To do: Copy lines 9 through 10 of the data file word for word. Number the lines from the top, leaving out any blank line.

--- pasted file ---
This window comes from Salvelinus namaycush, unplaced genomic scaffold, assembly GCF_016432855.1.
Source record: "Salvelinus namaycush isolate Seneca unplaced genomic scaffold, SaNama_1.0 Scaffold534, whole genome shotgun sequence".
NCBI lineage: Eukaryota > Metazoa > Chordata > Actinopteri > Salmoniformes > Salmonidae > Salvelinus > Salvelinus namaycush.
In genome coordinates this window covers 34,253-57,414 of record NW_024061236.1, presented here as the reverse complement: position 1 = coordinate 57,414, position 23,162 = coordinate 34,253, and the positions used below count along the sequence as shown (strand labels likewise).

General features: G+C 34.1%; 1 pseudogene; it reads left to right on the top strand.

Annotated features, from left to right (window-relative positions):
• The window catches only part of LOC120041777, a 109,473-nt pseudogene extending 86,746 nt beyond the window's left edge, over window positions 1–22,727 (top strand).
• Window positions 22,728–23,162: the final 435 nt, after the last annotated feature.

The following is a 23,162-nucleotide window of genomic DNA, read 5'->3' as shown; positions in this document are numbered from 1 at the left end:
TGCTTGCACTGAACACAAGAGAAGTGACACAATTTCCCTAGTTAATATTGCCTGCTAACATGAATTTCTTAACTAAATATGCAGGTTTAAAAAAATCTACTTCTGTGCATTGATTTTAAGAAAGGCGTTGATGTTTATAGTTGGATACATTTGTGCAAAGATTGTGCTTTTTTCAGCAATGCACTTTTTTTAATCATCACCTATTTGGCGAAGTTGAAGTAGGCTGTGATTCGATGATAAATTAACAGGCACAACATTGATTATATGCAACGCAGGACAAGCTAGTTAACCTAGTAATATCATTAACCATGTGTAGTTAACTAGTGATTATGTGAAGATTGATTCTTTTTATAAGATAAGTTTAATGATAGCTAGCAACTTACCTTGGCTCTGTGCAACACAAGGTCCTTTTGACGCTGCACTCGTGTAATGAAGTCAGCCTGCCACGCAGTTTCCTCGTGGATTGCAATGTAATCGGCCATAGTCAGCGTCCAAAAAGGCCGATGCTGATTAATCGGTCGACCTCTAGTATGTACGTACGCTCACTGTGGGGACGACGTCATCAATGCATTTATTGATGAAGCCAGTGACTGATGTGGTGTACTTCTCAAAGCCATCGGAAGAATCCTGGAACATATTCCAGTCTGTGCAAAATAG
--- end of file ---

The following is a 23,162-nucleotide window of genomic DNA, read 5'->3' as shown; positions in this document are numbered from 1 at the left end:
TGCTTGCACTGAACACAAGAGAAGTGACACAATTTCCCTAGTTAATATTGCCTGCTAACATGAATTTCTTAACTAAATATGCAGGTTTAAAAAAATCTACTTCTGTGCATTGATTTTAAGAAAGGCGTTGATGTTTATAGTTGGATACATTTGTGCAAAGATTGTGCTTTTTTCAGCAATGCACTTTTTTTAATCATCACCTATTTGGCGAAGTTGAAGTAGGCTGTGATTCGATGATAAATTAACAGGCACAACATTGATTATATGCAACGCAGGACAAGCTAGTTAACCTAGTAATATCATTAACCATGTGTAGTTAACTAGTGATTATGTGAAGATTGATTCTTTTTATAAGATAAGTTTAATGATAGCTAGCAACTTACCTTGGCTCTGTGCAACACAAGGTCCTTTTGACGCTGCACTCGTGTAATGAAGTCAGCCTGCCACGCAGTTTCCTCGTGGATTGCAATGTAATCGGCCATAGTCAGCGTCCAAAAAGGCCGATGCTGATTAATCGGTCGACCTCTAGTATGTACGTACGCTCACTGTGGGGACGACGTCATCAATGCATTTATTGATGAAGCCAGTGACTGATGTGGTGTACTTCTCAAAGCCATCGGAAGAATCCTGGAACATATTCCAGTCTGTGCAAAATAG